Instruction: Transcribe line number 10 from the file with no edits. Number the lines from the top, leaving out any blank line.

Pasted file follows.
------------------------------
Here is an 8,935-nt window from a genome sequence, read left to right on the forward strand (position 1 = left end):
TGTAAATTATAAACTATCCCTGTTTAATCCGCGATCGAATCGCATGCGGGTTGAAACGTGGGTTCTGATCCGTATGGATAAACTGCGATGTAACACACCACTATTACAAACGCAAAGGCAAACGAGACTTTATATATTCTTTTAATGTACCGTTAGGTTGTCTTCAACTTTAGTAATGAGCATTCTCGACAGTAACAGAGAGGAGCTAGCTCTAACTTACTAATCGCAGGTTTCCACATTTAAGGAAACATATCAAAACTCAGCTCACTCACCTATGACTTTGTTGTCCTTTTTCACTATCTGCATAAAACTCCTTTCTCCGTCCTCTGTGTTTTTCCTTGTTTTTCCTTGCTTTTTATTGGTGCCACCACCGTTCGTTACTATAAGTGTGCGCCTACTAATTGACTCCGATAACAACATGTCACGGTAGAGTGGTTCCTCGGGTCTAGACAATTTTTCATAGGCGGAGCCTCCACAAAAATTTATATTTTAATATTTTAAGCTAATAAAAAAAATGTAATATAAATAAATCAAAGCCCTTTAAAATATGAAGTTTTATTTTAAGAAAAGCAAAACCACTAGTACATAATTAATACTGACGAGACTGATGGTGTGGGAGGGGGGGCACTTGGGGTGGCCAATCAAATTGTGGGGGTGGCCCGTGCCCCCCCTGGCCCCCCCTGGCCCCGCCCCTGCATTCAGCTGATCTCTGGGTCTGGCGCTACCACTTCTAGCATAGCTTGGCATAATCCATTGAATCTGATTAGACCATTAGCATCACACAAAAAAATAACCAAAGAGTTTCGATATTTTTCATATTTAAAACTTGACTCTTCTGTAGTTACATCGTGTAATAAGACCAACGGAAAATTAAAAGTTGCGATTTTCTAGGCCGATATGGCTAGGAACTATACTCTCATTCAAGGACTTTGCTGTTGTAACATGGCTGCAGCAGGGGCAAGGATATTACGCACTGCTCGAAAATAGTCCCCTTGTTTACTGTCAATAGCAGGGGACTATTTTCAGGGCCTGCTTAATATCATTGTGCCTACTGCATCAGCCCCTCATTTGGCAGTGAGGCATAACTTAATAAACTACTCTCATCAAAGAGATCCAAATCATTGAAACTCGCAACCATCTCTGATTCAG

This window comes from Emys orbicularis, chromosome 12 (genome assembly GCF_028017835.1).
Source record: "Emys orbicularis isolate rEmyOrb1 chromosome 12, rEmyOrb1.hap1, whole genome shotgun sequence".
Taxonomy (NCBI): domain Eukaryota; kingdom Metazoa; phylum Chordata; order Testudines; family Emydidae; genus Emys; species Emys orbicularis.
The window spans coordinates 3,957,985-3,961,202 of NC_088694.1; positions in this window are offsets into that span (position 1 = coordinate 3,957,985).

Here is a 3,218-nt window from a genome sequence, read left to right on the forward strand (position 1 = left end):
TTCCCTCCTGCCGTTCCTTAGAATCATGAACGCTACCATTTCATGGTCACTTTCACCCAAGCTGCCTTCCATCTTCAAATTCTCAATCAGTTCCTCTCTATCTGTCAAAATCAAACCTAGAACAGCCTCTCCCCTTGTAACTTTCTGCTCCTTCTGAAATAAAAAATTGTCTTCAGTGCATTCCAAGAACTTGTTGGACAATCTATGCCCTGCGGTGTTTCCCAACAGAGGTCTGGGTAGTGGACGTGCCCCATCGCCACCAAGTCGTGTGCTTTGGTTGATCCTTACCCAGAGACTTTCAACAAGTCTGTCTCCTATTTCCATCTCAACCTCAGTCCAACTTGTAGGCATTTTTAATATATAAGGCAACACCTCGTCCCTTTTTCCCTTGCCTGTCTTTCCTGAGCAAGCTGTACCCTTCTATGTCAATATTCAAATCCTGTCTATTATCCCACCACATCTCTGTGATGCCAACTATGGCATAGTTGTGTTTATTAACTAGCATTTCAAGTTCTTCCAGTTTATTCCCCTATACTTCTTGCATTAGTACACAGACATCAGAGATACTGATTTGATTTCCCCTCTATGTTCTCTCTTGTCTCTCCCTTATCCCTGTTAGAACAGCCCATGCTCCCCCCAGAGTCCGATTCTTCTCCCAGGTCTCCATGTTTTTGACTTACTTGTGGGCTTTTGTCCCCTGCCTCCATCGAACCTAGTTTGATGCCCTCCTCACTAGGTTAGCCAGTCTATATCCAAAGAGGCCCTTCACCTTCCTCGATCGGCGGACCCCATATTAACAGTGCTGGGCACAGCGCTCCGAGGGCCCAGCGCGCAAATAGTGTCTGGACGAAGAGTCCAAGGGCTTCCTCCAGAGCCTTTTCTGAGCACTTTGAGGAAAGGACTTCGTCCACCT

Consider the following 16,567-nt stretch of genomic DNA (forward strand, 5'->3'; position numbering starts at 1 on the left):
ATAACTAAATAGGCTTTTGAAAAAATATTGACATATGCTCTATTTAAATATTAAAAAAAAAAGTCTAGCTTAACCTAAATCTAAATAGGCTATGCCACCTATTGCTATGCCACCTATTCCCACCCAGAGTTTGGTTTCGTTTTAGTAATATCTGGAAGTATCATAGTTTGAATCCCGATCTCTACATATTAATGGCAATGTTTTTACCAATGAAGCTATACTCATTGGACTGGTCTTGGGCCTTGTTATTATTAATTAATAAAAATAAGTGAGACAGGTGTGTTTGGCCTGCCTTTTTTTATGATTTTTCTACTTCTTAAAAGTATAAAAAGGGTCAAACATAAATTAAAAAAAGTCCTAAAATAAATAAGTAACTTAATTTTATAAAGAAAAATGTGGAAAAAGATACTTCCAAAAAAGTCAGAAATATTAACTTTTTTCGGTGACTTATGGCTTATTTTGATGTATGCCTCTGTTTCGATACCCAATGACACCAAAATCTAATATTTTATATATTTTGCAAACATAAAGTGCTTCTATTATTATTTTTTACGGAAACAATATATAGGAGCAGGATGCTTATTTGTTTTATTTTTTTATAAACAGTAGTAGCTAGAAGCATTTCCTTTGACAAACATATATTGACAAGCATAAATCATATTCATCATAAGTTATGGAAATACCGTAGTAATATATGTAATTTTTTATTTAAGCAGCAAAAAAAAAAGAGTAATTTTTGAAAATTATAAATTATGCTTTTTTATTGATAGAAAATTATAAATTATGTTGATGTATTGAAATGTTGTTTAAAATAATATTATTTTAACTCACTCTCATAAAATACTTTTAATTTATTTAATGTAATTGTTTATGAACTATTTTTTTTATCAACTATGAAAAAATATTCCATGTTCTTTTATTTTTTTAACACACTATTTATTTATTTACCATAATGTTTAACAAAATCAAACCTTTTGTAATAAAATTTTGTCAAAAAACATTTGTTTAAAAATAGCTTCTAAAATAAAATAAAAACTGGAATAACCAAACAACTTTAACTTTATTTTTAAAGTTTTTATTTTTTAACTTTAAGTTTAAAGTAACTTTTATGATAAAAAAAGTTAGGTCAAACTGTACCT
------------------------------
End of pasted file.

ATAACTAAATAGGCTTTTGAAAAAATATTGACATATGCTCTATTTAAATATTAAAAAAAAAAGTCTAGCTTAACCTAAATCTAAATAGGCTATGCCACCTATTGCTATGCCACCTATTCCCACCCAGAGTTTGGTTTCGTTTTAGTAATATCTGGAAGTATCATAGTTTGAATCCCGATCTCTACATATTAATGGCAATGTTTTTACCAATGAAGCTATACTCATTGGACTGGTCTTGGGCCTTGTTATTATTAATTAATAAAAATAAGTGAGACAGGTGTGTTTGGCCTGCCTTTTTTTATGATTTTTCTACTTCTTAAAAGTATAAAAAGGGTCAAACATAAATTAAAAAAAGTCCTAAAATAAATAAGTAACTTAATTTTATAAAGAAAAATGTGGAAAAAGATACTTCCAAAAAAGTCAGAAATATTAACTTTTTTCGGTGACTTATGGCTTATTTTGATGTATGCCTCTGTTTCGATACCCAATGACACCAAAATCTAATATTTTATATATTTTGCAAACATAAAGTGCTTCTATTATTATTTTTTACGGAAACAATATATAGGAGCAGGATGCTTATTTGTTTTATTTTTTTATAAACAGTAGTAGCTAGAAGCATTTCCTTTGACAAACATATATTGACAAGCATAAATCATATTCATCATAAGTTATGGAAATACCGTAGTAATATATGTAATTTTTTATTTAAGCAGCAAAAAAAAAAGAGTAATTTTTGAAAATTATAAATTATGCTTTTTTATTGATAGAAAATTATAAATTATGTTGATGTATTGAAATGTTGTTTAAAATAATATTATTTTAACTCACTCTCATAAAATACTTTTAATTTATTTAATGTAATTGTTTATGAACTATTTTTTTTATCAACTATGAAAAAATATTCCATGTTCTTTTATTTTTTTAACACACTATTTATTTATTTACCATAATGTTTAACAAAATCAAACCTTTTGTAATAAAATTTTGTCAAAAAACATTTGTTTAAAAATAGCTTCTAAAATAAAATAAAAACTGGAATAACCAAACAACTTTAACTTTATTTTTAAAGTTTTTATTTTTTAACTTTAAGTTTAAAGTAACTTTTATGATAAAAAAAGTTAGGTCAAACTGTACCT